Look for a gravity score of 30 or more, because these products have a proven track record of selling well for a number of different affiliates. Products, especially new products, with gravity scores under 30 may work but are more risky. Gravity scores of greater than 100 mean the product’s popular. You could have competition, but don’t worry about that. The important thing is that there’s lots of demand.
From what I’ve observed, most of the “programs” you’ve listed are networks, and most of them support dozens, hundreds, even thousands of merchants – in a huge variety of niches. Amazon is not technically a network, unless you factor in the presence of about a dozen entities like Zappos, Woot, Endless and the like. With very few exceptions, networks are diversified. Performance-Based.com focuses on eco and green merchants. Some support a particular locale – European merchants, for example.

Once you've built your platforms, you need to develop and nurture your audience. Reach out and connect with them on social media channels. Respond to their emails. Engage with them in comments. Don't make it difficult for them to reach you. You need to connect with your audience and develop that relationship over time. Henry tells me that if you succeed at creating this emotional bond or connection, people will follow you, trust you, and more often than not, buy whatever it is that you offer them.
Upselling is a sales technique where the salesperson encourages a more expensive purchase by a customer by persuading them to get an upgraded version of an item or to purchase add-ons. Remember our food processor example? That food processor could probably be best used with a book of recipes, which also can be purchased at the same company’s website.
So it’s awesome to hear you’re out there promoting other programs. When it comes to those in-house programs, I absolutely agree. One reason I think they’re incredibly lucrative is just the flexibility that you have with them. You’ll usually be dealing with decision makers that can make special changes to their funnel to meet your website needs even better. I’ve known affiliates that have even helped these in-house programs with their CRO to get better conversions. Definitely not the kind of access you’re going to get with the Amazon Associates program

CPA marketing programs pay affiliates when a specific action is taken by the referral or lead. Common actions include clicks, impressions, form submits, sign-ups, registrations, or opt-ins. Since Cost-Per-Action models don’t necessarily involve a direct sale (and involve more risk taking) the payout percentages are far smaller than they are in Cost-Per-Sale.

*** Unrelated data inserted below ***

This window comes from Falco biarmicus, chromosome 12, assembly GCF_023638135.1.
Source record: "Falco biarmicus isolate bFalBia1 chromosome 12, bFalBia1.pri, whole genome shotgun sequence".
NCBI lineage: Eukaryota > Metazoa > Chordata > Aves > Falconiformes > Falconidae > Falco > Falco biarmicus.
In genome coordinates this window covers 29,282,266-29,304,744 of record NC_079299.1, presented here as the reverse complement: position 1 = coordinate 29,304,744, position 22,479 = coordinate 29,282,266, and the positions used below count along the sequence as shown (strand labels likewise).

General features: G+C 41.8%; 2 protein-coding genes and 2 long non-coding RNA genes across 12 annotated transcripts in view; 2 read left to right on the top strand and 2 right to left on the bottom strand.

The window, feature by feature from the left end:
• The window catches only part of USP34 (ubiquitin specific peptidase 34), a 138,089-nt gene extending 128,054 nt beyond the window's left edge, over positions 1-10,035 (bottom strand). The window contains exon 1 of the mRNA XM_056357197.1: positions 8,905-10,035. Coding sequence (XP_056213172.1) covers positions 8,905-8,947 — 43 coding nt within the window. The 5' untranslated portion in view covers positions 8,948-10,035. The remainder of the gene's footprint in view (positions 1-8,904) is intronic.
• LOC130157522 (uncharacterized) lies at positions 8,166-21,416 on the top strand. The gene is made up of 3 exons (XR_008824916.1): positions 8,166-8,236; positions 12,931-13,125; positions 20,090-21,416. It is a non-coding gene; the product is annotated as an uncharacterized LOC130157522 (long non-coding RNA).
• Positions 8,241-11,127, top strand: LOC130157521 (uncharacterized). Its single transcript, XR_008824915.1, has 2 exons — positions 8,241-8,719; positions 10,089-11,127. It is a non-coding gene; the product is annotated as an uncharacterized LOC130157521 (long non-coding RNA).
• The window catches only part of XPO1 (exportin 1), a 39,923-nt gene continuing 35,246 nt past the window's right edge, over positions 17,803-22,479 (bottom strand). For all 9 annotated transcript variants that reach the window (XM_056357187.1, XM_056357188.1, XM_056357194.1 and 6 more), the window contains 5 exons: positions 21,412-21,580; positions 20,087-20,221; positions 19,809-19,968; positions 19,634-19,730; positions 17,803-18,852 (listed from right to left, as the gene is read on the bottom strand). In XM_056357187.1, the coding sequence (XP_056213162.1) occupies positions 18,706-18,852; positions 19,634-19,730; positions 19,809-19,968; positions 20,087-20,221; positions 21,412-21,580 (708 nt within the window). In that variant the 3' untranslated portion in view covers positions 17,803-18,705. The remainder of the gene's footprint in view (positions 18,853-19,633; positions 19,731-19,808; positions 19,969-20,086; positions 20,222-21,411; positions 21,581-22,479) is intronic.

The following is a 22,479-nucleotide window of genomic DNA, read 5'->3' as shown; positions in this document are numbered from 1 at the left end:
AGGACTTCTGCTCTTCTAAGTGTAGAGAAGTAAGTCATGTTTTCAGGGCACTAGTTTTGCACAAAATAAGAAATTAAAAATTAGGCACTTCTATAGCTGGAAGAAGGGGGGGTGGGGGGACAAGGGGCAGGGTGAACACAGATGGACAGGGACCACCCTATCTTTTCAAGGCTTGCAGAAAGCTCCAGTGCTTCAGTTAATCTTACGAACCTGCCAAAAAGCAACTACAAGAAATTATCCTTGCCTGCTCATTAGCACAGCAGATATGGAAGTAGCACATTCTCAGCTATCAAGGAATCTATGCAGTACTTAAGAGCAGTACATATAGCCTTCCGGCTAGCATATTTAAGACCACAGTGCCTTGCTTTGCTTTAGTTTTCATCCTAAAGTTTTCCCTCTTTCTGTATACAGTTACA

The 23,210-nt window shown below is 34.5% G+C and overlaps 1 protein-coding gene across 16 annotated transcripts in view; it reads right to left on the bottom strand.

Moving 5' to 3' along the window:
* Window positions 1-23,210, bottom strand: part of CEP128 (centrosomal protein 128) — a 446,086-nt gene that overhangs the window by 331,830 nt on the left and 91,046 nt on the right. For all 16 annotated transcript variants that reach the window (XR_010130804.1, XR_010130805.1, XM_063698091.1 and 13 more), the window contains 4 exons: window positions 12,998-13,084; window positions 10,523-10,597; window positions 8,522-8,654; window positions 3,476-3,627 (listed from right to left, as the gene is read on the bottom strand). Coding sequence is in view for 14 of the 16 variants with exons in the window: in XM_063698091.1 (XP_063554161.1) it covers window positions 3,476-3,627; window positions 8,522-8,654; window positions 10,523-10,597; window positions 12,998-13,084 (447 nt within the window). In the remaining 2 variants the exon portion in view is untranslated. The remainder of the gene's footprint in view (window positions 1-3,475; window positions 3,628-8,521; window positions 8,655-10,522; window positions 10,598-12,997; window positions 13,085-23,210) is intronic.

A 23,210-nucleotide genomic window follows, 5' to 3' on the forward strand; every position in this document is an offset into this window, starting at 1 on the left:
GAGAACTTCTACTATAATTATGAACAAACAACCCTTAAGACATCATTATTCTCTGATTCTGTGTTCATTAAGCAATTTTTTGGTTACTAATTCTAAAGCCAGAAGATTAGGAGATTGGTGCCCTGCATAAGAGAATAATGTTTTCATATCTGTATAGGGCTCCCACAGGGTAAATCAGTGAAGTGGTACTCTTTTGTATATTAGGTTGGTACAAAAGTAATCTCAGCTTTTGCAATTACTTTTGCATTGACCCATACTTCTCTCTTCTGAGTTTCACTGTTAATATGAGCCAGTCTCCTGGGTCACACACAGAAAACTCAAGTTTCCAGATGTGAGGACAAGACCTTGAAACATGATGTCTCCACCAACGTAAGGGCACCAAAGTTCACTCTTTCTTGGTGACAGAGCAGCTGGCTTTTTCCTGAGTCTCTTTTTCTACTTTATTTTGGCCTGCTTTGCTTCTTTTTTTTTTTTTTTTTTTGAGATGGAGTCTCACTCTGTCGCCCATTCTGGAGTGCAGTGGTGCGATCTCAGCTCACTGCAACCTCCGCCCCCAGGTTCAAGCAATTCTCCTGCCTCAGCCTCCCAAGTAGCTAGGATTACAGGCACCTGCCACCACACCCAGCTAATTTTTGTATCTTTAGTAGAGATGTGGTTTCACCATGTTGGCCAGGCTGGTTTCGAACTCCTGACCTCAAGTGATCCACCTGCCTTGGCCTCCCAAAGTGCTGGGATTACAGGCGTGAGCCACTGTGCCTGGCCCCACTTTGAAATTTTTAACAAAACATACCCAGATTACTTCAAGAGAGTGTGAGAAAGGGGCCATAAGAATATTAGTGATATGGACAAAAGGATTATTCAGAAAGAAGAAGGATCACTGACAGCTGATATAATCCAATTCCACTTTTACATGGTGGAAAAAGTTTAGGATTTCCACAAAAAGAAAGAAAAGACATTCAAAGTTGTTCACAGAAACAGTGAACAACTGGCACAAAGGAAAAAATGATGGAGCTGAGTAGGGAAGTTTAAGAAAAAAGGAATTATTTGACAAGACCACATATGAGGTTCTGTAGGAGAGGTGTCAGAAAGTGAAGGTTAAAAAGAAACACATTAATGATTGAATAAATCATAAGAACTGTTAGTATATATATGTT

I relay the story of Dan Henry because it exemplifies the power of this thing called the internet that binds us all. And while Henry has succeeded on a massive scale, so many others have hit roadblocks, stumbled, fallen and failed. The large rate of failure helps to mystify and obfuscate this world of affiliate marketing because so many are trying to penetrate this market but so few are able to succeed on a large scale.

From what I’ve observed, most of the “programs” you’ve listed are networks, and most of them support dozens, hundreds, even thousands of merchants – in a huge variety of niches. Amazon is not technically a network, unless you factor in the presence of about a dozen entities like Zappos, Woot, Endless and the like. With very few exceptions, networks are diversified. Performance-Based.com focuses on eco and green merchants. Some support a particular locale – European merchants, for example.
Don’t put all your eggs in one basket. If you only promote one merchant’s products, you are stuck with their commissions, their landing pages, and ultimately, their conversion rates. It is important to work with many different merchants in your niche and promote a wide range of products. This affiliate marketing strategy will diversify the amount of commissions you make and create a steadier revenue stream for your website. 
Cost per click was more common in the early days of affiliate marketing but has diminished in use over time due to click fraud issues very similar to the click fraud issues modern search engines are facing today. Contextual advertising programs are not considered in the statistic pertaining to the diminished use of cost per click, as it is uncertain if contextual advertising can be considered affiliate marketing.
A relative newcomer that was only founded in 2014, ConvertKit has taken the world of email marketing by storm. According to the company, they now have nearly 20,000 active customers of their email services. Their affiliate program works by paying existing customers a lifetime 30 percent commission for referrals that subsequently become ConvertKit customers or who sign up for ConvertKit webinars and other digital products.
Also known as a publisher, the affiliate can be either an individual or a company that markets the seller’s product in an appealing way to potential consumers. In other words, the affiliate promotes the product to persuade consumers that it is valuable or beneficial to them and convince them to purchase the product. If the consumer does end up buying the product, the affiliate receives a portion of the revenue made.
In February 2000, Amazon announced that it had been granted a patent[14] on components of an affiliate program. The patent application was submitted in June 1997, which predates most affiliate programs, but not PC Flowers & Gifts.com (October 1994), AutoWeb.com (October 1995), Kbkids.com/BrainPlay.com (January 1996), EPage (April 1996), and several others.[9]
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